Michael Rosbash’s speech at the Nobel Banquet, 10 December 2017.
Your Royal Highnesses,
Ladies and gentlemen.
On behalf of professors Mike Young, Jeff Hall and myself, I want to express our profound gratitude to the Nobel Assembly of the Karolinska Institute and the Nobel Foundation. We are being honored for our contributions to the field of circadian rhythms, for our studies of the genes and mechanisms that underlie this 24-hour timekeeper. The same biological clock ticks away in humans and fruit flies, which underscores the importance of circadian timing to life on this planet. Indeed, we now know that this clock affects almost all aspects of human physiology.
All three of us began our professional lives with a love of laboratory and experiment, and we have worked almost exclusively with the fruit fly Drosophila. Remarkably, this is the fifth Nobel Prize in Physiology or Medicine for this tiny insect, beginning in 1933 with the pioneer T.H. Morgan. He was also the first American to receive this Nobel Prize. This history underscores the importance of Drosophila, model organisms and basic research more generally to scientific progress.
We benefited from an enlightened post-war period in the United States: Our National Institutes of Health have enthusiastically and generously supported basic research. Although it continues to be the essential foundation for progress in more applied areas, the current climate in the U.S. is a warning that continued support cannot be taken for granted.
Also in danger is the pluralistic America into which all three of us were born and raised after WWII. Immigrants and foreigners have always been an indispensable part of our country, including its great record in scientific research; eight of the 10 Nobel science-winners here today are U.S. citizens, but four of us are immigrants or children of immigrants. We are changing this successful formula at our peril. I note that Sweden is the most refugee-friendly country in Europe, if not the world.
Scientific careers rely on inheritance, environment and random events like all biological phenomena.
Our inheritance includes dowries from traditional Drosophila genetics, and from the school of fly behavior that Seymour Benzer and his students began at Caltech in the mid ’60s. Most important for the circadian field was the pioneering work of Ron Konopka in Seymour’s lab.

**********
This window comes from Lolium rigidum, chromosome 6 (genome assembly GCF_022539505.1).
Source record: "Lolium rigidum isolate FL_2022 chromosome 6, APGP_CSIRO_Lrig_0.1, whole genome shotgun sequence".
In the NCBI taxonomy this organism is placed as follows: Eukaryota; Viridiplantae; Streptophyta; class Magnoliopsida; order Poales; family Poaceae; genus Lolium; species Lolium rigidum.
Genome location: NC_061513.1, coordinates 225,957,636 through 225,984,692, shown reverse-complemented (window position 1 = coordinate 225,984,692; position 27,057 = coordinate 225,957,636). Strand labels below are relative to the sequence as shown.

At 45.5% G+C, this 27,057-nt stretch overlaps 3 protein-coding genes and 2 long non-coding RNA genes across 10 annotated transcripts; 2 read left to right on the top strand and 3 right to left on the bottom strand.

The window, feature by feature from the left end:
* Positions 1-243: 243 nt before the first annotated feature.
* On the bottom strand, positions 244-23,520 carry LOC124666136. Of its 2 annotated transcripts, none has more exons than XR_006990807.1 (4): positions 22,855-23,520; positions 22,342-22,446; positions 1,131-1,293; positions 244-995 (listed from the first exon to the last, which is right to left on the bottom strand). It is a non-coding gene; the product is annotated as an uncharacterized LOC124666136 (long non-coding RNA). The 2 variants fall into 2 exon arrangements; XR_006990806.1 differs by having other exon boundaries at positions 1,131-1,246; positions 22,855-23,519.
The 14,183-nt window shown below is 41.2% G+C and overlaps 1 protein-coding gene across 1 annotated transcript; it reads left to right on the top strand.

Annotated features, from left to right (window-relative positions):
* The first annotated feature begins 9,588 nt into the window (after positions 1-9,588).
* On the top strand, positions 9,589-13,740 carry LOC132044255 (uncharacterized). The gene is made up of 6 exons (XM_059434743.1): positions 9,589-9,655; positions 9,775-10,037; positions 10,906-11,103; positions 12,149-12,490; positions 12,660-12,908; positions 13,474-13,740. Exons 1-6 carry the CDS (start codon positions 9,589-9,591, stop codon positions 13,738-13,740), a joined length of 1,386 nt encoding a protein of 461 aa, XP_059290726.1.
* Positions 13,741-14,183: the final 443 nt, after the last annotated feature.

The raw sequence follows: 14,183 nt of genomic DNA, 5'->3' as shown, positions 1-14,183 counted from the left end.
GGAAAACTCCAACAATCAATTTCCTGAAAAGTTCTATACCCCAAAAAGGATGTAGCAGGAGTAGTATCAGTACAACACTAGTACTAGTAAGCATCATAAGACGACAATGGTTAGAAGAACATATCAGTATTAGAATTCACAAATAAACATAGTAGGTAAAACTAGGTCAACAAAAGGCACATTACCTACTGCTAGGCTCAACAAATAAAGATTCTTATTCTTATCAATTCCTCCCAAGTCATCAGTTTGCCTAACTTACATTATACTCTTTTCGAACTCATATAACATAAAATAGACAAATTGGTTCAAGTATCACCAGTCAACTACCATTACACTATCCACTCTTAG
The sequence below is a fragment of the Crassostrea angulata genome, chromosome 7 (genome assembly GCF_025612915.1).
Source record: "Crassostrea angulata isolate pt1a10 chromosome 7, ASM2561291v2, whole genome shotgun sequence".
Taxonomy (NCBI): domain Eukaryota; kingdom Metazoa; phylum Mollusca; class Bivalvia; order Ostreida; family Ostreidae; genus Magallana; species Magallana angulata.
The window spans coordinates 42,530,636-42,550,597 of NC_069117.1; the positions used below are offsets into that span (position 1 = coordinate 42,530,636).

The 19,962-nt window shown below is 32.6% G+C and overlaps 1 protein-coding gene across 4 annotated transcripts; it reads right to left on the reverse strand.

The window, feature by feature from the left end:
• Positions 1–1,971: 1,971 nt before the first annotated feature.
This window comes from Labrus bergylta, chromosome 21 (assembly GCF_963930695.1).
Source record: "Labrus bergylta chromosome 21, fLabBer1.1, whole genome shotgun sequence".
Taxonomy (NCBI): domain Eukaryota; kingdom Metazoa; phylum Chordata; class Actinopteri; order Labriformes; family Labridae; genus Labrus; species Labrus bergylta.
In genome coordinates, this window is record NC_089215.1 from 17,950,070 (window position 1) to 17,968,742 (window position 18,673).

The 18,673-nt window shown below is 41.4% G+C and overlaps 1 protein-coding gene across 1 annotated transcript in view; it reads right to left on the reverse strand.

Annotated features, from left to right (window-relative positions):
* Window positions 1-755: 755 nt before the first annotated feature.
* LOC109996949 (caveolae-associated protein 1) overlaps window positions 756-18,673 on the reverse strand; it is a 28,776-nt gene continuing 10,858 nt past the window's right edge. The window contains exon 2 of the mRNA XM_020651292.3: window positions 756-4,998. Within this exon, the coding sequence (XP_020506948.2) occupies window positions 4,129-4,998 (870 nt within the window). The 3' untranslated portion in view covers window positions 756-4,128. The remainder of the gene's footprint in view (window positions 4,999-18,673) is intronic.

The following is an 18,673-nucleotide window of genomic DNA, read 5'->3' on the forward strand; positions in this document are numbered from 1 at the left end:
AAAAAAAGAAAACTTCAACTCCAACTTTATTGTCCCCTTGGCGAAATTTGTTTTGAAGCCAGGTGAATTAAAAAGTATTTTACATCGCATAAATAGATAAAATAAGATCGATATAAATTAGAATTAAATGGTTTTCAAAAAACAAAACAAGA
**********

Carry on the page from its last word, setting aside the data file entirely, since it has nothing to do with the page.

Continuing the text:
Speaking of Seymour, the three of us received from several colleagues on October 2nd by email the same words that he sent by telegram to his three French friends, winners of the Nobel Prize in Physiology or Medicine in 1963: “Mon Cher colleague: Please accept my sincere condolences on the occasion of your being forced to share this Nobel Prize with those other two jerks when, in my opinion, you alone fully deserved it.”
Our environments have been unfailingly supportive, and we are profoundly indebted to our families, colleagues, students and postdocs, as well as to our remarkable institutions: Brandeis University, the Howard Hughes Medical Institute and The Rockefeller University.
Lastly, one should never discount the importance of “blind, dumb luck,” as we have been blessed with good fortune at almost every turn. Yet to have this journey topped off in this way is almost unimaginable. Mike, Jeff and I are honored beyond words.
Their work and discoveries range from cancer therapy and laser physics to developing proteins that can solve humankind’s chemical problems. The work of the 2018 Nobel Laureates also included combating war crimes, as well as integrating innovation and climate with economic growth. Find out more.